I like your advice. My daughter and I are just beginning to drop the wheat, and would welcome more advice on what you eat for lunch and dinner. Are you making any of the recipes in the cookbook? Do you eat any fruit or yogurt? Salad makes me feel bloated. I love salad, but feel bad the rest of the day. What’s your sample weekly menu?

  3. Greg says:

    Can someone help me to better understand the entry under: Enjoy Unlimited – Vegetables except potatoes..

    I get the vegetables part. However, I am 3/4 of the way through the book and don’t recall much mention of potatoes. I also don’t see potatoes mentioned further on in the quick and dirty list. Does this mean to avoid potatoes completely? If yes, what is the reasoning there? Overall health, weight gain, or immune system / inflammation / pain? If no, is the recommendation to eat limited amounts of potatoes?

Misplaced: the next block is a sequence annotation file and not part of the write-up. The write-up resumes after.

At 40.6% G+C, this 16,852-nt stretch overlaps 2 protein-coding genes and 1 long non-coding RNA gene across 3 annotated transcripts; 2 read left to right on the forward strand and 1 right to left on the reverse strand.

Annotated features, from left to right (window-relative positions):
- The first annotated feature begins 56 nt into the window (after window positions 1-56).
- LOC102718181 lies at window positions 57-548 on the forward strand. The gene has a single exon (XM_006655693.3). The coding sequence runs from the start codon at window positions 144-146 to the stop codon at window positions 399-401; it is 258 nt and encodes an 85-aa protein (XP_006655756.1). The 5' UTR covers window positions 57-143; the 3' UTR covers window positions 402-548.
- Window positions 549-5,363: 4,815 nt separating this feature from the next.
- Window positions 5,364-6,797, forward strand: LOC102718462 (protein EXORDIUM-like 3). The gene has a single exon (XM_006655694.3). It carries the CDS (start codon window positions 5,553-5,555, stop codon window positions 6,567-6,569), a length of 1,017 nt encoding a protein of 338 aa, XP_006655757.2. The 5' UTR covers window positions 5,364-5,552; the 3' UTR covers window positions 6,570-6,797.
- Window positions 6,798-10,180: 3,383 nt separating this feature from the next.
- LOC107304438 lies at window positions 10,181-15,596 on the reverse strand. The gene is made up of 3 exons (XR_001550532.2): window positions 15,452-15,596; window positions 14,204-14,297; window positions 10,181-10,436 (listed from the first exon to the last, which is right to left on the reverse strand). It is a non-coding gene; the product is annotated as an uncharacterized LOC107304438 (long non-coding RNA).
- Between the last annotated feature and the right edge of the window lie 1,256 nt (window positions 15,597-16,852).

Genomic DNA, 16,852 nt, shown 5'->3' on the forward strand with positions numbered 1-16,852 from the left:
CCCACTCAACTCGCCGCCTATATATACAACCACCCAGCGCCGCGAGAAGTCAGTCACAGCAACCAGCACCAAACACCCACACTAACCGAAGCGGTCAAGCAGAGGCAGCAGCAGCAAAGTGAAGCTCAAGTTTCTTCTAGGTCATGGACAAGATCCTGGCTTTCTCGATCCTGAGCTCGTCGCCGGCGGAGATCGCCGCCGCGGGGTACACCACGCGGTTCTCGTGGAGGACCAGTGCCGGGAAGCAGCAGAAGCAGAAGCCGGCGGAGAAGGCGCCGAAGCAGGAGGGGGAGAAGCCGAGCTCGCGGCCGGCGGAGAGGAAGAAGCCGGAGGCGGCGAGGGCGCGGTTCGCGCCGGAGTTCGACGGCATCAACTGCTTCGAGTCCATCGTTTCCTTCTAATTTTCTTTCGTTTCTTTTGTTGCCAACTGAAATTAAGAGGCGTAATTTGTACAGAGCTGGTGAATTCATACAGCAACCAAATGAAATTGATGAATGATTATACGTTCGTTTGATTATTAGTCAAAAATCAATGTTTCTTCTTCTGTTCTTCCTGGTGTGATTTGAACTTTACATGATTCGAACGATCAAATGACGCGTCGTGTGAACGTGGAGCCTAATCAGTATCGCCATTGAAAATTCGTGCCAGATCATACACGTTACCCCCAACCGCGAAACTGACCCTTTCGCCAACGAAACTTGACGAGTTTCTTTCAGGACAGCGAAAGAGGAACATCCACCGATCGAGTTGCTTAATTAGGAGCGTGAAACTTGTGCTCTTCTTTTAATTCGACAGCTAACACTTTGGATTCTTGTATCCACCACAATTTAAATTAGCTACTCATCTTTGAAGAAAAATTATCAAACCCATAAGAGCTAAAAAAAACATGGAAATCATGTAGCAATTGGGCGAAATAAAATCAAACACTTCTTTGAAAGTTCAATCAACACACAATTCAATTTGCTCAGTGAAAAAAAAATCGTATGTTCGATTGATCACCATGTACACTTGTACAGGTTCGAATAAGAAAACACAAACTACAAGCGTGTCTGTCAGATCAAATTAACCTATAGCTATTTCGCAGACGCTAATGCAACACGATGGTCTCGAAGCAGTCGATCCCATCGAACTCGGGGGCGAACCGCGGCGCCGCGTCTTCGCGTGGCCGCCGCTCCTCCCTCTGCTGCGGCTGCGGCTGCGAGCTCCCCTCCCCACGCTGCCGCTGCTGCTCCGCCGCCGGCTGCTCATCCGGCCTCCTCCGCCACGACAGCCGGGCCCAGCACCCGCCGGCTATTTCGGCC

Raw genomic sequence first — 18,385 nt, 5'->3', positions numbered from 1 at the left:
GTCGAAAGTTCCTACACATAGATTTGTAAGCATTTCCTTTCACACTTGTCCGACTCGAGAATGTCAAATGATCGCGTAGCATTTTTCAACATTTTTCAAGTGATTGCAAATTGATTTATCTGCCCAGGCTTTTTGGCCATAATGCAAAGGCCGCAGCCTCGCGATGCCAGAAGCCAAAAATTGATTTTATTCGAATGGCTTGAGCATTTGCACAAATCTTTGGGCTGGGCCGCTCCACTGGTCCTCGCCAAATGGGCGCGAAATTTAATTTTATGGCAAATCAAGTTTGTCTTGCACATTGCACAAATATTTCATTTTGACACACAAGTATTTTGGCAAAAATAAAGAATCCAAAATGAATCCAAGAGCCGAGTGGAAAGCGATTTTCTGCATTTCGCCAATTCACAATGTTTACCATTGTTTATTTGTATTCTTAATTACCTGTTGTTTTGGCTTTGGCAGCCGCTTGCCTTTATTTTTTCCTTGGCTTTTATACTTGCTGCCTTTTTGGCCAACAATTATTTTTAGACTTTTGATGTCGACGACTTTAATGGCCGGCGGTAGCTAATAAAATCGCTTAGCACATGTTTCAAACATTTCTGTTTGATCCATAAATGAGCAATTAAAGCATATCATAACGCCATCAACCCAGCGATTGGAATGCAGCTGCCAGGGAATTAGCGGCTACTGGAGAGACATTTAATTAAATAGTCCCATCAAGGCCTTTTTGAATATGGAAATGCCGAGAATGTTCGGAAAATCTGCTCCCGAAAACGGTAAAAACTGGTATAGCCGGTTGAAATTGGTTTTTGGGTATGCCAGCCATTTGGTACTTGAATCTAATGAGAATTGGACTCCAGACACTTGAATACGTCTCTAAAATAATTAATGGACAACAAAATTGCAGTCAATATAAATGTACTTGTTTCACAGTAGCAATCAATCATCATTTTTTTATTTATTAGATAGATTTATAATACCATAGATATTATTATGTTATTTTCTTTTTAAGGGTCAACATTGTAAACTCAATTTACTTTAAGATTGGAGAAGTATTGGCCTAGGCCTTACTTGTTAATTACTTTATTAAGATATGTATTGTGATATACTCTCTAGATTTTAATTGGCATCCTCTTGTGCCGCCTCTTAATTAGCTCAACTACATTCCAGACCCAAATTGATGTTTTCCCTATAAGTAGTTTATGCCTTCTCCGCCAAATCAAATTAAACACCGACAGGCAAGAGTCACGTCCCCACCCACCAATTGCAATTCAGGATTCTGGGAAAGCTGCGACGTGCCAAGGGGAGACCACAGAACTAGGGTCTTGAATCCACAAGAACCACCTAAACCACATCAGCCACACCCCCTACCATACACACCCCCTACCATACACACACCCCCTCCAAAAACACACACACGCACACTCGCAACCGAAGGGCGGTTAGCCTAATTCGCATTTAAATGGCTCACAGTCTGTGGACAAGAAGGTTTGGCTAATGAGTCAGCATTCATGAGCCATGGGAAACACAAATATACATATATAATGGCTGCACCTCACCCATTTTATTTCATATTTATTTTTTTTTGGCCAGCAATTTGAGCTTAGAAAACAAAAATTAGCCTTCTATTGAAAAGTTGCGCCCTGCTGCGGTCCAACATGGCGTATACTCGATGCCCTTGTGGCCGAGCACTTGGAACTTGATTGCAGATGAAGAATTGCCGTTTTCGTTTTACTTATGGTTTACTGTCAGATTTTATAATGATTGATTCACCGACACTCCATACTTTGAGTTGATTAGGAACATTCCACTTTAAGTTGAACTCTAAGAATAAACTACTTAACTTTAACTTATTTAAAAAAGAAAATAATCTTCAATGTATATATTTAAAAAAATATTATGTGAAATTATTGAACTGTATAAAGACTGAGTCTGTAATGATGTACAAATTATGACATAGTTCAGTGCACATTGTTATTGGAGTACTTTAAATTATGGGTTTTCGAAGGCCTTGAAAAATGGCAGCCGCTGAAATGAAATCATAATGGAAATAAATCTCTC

Thanks in advance from a convinced newbie for your guidance!

    • Boundless says:

      Potatoes are high glycemic.

      The general rule for all foods is 15 grams net carbs (total carbs minus fiber carbs) per meal or 6-hour period. Run the numbers on spuds.

    • Barbara in New Jersey says:


      Potatoes are nearly all starch and highly glycemic, not a good choice when your carb limit is 15 per six hour period. This is why the other starchy foods aren’t recommended either or to be eaten in 1.4 cup quantities.

    • Dave says:

      I have no medical training. My answer to your question will be very non technical. Potatoes and table sugar have about the same effect of blood sugar levels. Consequently, the book recommends 1/2 cup portions or eliminating potatoes completely.

  4. Susan says:

    No bacon at all??